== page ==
Our golden sour, the base beer that’s in the apricot and the peach, is the worst beer I’ve ever had in my life when it goes into the barrels. It’s overly sweet, it’s just full of diacetyl because we didn’t let the lager yeast take it back up. So it’s literally one of the worst beers I’ve ever made. It goes into these barrels, and within 8 to 10 months it’s actually drinkable; within 12 months total, it’s usually really, really good. Then you put the fruit in there for another few months and it’s what we’re drinking.
The same thing happened with the dark sour, but that one specifically is the one I can remember tasting and thinking, “Well, I put too much roast in this. It’s unsalvageable.” The roast is the last thing I think of when I try that Framboise now. It’s the last thing on my palate, if it’s even in there at all. There are just so many other flavors going on in that base beer that the roast is a negligible thing.
You have to get rid of all your preconceived notions about brewing from an American or English standpoint, even a German standpoint of brewing. The flavors that these beer styles give you initially in a beer can be thrown out the window because when you age them for another 11 months, they’re completely different. The bugs, the yeast that you use are transforming those flavors into something totally new.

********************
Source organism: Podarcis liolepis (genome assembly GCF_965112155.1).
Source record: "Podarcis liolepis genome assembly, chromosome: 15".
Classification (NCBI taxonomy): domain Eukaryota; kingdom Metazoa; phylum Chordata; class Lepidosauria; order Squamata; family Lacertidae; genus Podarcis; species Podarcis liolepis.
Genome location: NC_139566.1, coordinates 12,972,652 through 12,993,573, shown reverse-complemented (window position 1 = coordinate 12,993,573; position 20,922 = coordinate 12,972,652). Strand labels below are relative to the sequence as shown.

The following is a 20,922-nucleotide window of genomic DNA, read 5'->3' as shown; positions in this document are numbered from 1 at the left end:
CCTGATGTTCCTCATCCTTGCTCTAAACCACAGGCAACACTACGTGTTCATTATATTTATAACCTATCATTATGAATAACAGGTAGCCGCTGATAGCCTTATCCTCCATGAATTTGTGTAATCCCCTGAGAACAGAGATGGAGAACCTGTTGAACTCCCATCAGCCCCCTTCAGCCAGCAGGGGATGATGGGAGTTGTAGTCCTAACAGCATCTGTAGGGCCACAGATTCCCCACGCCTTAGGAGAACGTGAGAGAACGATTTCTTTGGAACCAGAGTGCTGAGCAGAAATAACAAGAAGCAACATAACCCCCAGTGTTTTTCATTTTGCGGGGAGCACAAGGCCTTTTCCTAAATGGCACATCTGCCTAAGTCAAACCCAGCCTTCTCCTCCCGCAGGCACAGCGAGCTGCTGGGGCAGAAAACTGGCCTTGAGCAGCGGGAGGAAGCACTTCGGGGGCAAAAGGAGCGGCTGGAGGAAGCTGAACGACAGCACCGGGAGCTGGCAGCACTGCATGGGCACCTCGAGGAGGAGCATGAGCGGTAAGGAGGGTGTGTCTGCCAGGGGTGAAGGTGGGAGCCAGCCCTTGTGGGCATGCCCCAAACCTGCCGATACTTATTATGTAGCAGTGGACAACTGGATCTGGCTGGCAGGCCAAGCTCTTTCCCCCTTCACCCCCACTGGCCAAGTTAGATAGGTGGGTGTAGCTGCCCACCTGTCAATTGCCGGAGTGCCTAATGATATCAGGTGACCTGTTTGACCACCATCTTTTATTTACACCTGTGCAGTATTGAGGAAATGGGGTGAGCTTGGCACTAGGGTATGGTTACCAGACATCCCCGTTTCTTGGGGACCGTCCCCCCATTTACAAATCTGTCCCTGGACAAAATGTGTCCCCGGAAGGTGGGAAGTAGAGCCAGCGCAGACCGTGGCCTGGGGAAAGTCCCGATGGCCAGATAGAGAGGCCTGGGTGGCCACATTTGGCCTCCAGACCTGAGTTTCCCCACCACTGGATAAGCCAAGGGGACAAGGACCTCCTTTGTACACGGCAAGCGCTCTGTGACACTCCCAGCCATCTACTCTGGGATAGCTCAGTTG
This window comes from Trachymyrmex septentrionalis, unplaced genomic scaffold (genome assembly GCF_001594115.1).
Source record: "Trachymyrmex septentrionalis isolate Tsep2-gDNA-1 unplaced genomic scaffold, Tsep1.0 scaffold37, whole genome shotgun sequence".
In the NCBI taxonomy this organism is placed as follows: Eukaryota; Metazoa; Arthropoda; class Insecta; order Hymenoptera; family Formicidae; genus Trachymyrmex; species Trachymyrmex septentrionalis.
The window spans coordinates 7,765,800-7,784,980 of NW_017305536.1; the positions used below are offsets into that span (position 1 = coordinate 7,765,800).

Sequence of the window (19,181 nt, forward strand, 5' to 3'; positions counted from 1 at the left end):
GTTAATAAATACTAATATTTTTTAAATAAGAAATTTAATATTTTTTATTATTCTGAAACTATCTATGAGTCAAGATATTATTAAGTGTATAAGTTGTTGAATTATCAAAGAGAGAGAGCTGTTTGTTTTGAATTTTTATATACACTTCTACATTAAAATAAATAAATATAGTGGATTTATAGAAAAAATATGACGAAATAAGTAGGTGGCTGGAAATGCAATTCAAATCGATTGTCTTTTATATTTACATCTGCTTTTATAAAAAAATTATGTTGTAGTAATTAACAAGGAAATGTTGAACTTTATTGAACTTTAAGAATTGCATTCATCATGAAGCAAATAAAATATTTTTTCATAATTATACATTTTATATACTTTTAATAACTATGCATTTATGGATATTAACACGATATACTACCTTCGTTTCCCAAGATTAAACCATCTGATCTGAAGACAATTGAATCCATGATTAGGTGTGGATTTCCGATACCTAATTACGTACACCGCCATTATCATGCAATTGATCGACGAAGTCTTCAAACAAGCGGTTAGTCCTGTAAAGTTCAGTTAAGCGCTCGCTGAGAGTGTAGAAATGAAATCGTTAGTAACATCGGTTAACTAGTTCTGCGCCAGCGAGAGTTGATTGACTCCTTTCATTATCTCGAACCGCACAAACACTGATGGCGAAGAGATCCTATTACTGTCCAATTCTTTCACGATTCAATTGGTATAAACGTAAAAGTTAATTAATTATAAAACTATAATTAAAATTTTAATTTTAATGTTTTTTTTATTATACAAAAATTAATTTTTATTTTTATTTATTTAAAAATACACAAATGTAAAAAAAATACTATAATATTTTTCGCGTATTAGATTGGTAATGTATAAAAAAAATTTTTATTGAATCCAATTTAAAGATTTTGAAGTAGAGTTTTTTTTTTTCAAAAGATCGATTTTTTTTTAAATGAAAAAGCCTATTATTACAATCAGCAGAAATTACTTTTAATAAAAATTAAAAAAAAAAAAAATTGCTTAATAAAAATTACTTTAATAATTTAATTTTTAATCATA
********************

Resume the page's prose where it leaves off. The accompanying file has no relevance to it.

I think that’s what a lot of brewers make a mistake on, is they’ll just take a beer that they currently make and then add lacto to it and expect something that’s heavenly, but you can’t usually do that. You have to be okay only adding a handful of hops to a 30-barrel batch, as opposed to what you add with in an IPA, when you’ve got more hops than you do malt sometimes. You have to be okay doing that. You have to be okay putting a beer into a barrel that would be the last beer in the world you would ever drink, but in another year it’s going to be delicious.
I would say that’s the biggest thing, and I think that’s the biggest fault when it comes to some American brewers that are making sours. It’s the same way if you’re making an IPA and then the next day you make a golden ale. You don’t feel comfortable adding such a small amount of hops. It’s no different in that regard, but it’s just coming down to the process. You have to know what you want in the end, and know that it’s okay to add such a small amount of hops.
I think hops usage is the biggest one. We talked about it before, and Chad and I talk about this all the time. You don’t need to add that much hops to make American Wild Ale, and I think that’s a big point.
Many thanks to Troy for spending so much time talking to me for this interview. We covered a lot of ground in this interview. It’s obvious that his passion and knowledge for making great sour beers is translating into a great product. It was really fascinating to hear the sour brewing details from inside AC Golden, a place I think many people would be surprised is turning out tasty funky beers.